Editors' ChoiceEVOLUTION

How plant parasites evolved to find hosts

Sci. Signal.  04 Aug 2015:
Vol. 8, Issue 388, pp. ec221
DOI: 10.1126/scisignal.aad1353

The seeds of parasitic plants need to be able to sense their host's presence to germinate at the correct time and in the correct place. This is done through the detection of plant hormones, strigolactones. Conn et al. investigated the diversity of strigolactone receptors in multiple lineages of parasitic plants and their close relatives. They found a greater copy number and accelerated evolution in parasitic plants as compared with nonparasitic relatives. Functional analyses of parasitic plant strigolactone receptors in transgenic Arabidopsis suggested that convergent evolution has occurred to allow the parasitic plants to detect their hosts.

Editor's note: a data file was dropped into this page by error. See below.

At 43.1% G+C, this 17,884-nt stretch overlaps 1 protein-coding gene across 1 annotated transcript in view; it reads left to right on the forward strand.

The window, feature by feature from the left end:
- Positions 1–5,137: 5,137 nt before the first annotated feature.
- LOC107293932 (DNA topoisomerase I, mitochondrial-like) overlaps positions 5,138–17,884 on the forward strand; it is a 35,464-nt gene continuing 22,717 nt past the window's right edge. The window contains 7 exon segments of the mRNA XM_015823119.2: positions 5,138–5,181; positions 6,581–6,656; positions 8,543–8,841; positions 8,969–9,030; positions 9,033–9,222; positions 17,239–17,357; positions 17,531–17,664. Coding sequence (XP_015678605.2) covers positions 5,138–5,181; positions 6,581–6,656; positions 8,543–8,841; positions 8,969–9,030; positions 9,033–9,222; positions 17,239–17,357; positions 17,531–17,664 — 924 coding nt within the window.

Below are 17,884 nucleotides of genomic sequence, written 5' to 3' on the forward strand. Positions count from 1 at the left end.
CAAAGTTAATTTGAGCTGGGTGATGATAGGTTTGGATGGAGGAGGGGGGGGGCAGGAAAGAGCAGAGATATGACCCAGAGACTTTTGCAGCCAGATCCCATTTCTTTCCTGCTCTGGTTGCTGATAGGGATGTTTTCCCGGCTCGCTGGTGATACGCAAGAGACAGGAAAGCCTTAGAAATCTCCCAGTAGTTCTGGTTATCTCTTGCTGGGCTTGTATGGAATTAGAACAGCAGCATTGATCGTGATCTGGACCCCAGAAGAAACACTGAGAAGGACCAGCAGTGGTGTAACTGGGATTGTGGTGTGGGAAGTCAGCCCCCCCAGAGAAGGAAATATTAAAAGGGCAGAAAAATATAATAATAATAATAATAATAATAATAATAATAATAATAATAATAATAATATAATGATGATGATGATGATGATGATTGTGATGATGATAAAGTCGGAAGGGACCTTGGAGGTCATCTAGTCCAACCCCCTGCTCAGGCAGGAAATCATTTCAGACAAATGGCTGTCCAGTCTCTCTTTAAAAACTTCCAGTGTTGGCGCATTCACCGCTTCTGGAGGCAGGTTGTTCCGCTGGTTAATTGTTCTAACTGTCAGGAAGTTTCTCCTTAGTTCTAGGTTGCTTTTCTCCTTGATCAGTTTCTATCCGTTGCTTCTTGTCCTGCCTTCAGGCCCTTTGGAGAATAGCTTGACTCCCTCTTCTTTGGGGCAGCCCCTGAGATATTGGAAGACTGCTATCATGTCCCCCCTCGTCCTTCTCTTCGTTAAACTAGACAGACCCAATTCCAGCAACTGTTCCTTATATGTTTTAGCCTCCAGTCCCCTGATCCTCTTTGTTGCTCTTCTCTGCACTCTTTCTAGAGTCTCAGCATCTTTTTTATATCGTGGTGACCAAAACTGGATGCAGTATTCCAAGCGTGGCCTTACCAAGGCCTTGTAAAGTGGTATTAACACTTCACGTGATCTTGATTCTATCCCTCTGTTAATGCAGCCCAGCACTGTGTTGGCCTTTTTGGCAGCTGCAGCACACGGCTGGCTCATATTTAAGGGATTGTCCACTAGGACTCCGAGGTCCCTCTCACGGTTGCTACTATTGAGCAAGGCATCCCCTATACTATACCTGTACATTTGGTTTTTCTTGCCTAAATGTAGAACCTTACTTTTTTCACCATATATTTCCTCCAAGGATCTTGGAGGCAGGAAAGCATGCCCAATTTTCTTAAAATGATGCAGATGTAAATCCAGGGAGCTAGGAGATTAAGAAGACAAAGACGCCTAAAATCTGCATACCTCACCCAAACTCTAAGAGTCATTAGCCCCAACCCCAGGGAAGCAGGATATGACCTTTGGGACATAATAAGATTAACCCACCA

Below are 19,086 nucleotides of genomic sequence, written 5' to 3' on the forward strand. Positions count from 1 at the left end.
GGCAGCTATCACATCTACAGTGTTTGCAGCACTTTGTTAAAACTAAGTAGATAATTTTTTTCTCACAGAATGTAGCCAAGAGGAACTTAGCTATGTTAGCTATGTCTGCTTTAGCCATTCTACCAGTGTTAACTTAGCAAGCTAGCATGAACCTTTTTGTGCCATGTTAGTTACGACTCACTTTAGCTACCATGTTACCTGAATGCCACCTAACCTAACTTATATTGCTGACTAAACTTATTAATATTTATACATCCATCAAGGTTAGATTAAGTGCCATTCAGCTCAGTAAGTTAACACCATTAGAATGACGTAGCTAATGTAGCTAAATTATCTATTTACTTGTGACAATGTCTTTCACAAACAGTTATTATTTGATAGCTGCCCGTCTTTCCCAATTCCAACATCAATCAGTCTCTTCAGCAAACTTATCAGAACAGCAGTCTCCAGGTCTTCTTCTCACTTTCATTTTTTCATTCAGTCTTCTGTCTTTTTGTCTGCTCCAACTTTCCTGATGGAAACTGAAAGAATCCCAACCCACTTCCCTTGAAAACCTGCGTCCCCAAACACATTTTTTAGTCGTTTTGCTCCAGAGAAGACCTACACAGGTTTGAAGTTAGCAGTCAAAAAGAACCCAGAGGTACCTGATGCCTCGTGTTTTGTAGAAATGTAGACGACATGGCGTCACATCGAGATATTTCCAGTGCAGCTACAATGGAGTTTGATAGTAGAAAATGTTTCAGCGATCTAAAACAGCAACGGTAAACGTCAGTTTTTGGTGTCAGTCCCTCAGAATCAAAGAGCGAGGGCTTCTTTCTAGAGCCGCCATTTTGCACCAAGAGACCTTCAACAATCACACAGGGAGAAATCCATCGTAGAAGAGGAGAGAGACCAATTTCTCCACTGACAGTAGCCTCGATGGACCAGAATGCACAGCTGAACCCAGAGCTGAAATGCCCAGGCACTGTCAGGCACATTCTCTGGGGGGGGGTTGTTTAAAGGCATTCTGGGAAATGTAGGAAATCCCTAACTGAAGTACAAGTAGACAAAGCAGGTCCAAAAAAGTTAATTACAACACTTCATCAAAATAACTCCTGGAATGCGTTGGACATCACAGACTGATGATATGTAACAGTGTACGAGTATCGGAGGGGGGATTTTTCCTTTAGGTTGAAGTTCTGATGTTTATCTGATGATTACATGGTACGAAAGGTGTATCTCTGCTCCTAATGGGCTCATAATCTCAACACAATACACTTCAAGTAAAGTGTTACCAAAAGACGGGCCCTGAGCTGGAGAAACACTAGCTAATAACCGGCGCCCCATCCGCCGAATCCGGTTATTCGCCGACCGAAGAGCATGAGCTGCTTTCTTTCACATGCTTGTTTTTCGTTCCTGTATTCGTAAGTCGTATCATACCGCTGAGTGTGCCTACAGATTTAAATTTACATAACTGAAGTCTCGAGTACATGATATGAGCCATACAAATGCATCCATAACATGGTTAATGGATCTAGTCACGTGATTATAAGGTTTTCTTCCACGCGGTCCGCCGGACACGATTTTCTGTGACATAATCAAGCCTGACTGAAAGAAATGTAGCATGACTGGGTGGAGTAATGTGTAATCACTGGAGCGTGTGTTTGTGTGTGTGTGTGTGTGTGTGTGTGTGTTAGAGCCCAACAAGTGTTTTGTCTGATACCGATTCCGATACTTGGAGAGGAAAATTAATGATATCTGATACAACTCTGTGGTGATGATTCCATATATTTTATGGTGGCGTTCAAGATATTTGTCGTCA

C. E. Conn, R. Bythell-Douglas, D. Neumann, S. Yoshida, B. Whittington, J. H. Westwood, K. Shirasu, C. S. Bond, K. A. Dyer, D. C. Nelson, Convergent evolution of strigolactone perception enabled host detection in parasitic plants. Science 349, 540–543 (2015). [Abstract] [Full Text]

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